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Etiquette Dinner Shows Students How to Project a 'Professional Image'

50 Students, Faculty and Staff Participate in Annual Event

April 13, 2012

Freshmen Jacob Boehm and Sarah Sinclair are served by Julie Ultrup, a freshman working in dining services, during the annual Etiquette Dinner sponsored by Sodexo and the Student Alumni Association.

Freshmen Jacob Boehm and Sarah Sinclair are served by Julie Ultrup, a freshman working in dining services, during the annual Etiquette Dinner sponsored by Sodexo and the Student Alumni Association.

Wilmington College students learned that, in spite of living in an increasingly casual and often coarse society, there is still a place for good manners and traditionally accepted protocol for interacting in a business or formal setting.

Nearly 50 students, faculty and staff participated in the annual Etiquette Dinner April 12 sponsored by the Student Alumni Association and Sodexo, the College’s dining services provider.

Lisa Brenner, Sodexo’s director of catering, presented the program that included table manners and step-by-step instruction in formal dining, which can be a bit intimidating when just considering forks.

Consider the three-tine salad fork, which is located to the left of the four-tine dinner fork (maybe there is a fish fork on the far left) in a formal place setting, while the dessert fork is positioned with the dessertspoon above the serving plate. Indeed, if finds a fork on the right side of the place setting, that could only be a seafood or oyster fork.

Complicated? Somewhat. However, Brenner explained everything from the silverware, plates and glasses in the place setting to RSVPs and proper introductions so it all made sense. She said possession and display of that knowledge could impress a potential employer, client or dignitary.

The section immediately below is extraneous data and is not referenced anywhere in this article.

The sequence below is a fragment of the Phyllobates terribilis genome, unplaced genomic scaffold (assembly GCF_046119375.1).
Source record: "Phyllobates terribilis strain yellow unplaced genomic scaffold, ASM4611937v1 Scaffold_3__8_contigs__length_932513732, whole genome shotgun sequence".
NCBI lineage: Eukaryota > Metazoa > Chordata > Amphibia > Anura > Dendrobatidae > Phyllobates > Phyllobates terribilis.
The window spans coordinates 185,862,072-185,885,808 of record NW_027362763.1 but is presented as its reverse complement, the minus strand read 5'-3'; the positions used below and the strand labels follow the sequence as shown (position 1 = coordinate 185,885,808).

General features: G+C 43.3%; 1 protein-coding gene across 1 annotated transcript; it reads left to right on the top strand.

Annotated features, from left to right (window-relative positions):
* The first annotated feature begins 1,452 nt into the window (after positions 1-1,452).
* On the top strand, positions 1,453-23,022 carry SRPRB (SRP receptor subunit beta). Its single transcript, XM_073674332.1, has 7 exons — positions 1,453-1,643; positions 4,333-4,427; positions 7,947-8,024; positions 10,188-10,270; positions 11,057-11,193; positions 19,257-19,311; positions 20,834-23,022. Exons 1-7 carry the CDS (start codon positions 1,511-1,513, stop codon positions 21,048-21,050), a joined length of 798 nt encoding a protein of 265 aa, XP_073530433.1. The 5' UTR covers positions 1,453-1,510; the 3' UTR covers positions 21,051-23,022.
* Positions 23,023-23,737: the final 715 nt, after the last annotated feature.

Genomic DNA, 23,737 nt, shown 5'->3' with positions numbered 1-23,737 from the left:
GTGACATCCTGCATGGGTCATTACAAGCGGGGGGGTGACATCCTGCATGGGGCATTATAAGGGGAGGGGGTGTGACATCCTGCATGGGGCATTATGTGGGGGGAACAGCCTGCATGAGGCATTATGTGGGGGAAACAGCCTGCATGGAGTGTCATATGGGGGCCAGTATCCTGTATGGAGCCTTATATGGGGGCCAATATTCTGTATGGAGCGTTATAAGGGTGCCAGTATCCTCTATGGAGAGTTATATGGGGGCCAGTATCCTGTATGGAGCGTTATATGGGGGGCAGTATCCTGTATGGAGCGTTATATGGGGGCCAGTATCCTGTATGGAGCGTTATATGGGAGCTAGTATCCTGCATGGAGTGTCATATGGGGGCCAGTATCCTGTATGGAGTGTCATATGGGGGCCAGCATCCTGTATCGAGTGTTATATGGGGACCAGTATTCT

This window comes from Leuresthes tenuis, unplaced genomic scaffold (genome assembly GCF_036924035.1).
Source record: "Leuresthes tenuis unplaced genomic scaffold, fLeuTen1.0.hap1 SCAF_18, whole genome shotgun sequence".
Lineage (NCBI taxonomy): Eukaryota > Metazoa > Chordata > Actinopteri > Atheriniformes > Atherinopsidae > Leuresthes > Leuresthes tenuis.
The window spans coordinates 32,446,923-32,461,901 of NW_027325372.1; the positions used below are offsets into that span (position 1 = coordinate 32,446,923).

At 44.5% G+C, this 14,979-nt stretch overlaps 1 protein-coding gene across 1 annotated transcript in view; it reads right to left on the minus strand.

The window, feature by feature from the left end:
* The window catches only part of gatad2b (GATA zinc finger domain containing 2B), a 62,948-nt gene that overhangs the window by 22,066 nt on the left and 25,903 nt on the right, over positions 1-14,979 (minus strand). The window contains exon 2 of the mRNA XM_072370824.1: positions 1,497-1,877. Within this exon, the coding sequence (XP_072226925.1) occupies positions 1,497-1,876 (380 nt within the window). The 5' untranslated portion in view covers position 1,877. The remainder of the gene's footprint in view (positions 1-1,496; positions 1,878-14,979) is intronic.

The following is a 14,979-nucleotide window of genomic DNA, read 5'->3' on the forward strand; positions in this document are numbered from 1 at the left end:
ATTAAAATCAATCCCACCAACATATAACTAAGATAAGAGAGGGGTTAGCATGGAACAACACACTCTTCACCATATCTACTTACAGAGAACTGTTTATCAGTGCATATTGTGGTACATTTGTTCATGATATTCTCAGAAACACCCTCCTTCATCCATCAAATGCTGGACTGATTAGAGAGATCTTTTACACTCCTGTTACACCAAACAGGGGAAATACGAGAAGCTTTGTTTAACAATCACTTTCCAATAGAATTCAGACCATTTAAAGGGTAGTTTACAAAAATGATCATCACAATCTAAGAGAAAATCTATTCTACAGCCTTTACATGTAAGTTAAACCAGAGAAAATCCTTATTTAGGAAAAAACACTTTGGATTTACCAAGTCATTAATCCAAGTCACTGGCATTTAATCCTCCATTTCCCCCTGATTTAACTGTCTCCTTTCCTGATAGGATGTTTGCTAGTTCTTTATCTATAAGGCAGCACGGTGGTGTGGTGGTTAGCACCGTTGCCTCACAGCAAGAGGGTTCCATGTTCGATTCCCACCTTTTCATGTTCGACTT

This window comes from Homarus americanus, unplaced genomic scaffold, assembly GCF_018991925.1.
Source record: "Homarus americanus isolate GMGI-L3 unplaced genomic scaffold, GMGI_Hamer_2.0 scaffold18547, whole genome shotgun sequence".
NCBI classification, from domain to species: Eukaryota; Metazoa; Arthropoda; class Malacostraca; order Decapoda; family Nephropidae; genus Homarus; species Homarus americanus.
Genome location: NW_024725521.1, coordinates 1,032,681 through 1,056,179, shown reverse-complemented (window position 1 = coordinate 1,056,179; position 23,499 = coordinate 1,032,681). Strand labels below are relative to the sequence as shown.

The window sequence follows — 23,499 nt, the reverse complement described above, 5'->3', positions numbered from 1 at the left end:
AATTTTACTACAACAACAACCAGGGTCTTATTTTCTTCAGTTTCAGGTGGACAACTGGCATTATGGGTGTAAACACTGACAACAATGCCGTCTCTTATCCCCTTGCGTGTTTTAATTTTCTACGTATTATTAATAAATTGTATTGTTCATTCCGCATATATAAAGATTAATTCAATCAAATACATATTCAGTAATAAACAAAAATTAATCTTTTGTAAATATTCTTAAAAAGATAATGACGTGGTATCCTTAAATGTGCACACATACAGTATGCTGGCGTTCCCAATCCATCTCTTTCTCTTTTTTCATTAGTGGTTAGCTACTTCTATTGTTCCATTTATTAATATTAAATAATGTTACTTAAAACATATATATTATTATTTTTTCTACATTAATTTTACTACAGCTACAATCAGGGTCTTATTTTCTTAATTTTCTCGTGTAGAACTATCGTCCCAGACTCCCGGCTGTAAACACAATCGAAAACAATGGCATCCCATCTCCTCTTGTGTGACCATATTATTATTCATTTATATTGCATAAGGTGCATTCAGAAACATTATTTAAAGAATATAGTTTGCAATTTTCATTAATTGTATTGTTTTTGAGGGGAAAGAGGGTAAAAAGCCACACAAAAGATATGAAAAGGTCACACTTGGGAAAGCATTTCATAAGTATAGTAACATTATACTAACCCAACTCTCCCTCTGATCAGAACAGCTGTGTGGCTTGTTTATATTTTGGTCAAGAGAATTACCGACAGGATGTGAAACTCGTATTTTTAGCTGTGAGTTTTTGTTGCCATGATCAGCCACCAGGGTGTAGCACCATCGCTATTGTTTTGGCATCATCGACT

“It is all about projecting a professional image,” Brenner said, “but it’s important to know the first rule of etiquette is to never use your knowledge of good manners to put someone else down.”

Some of the tips she shared were: never ignore an RSVP request when invited to an event, give a firm — but not crushing — handshake, always start a meal using utensils placed from the outside in, place your napkin on your lap and leave it on your chair if you need to leave the table during the meal. When the meal has concluded, your folded napkin should be placed to the left of your plate.

Also, break off and butter individual, bite-size pieces of your dinner roll rather than taking bites from the roll, and always pass items to the person on your right. Remember, salt and pepper always travel as a team.

“Knowing good etiquette is a ticket to acceptance and respect in the social world,” Brenner said. “Hopefully this will help you when you go out into the real world.”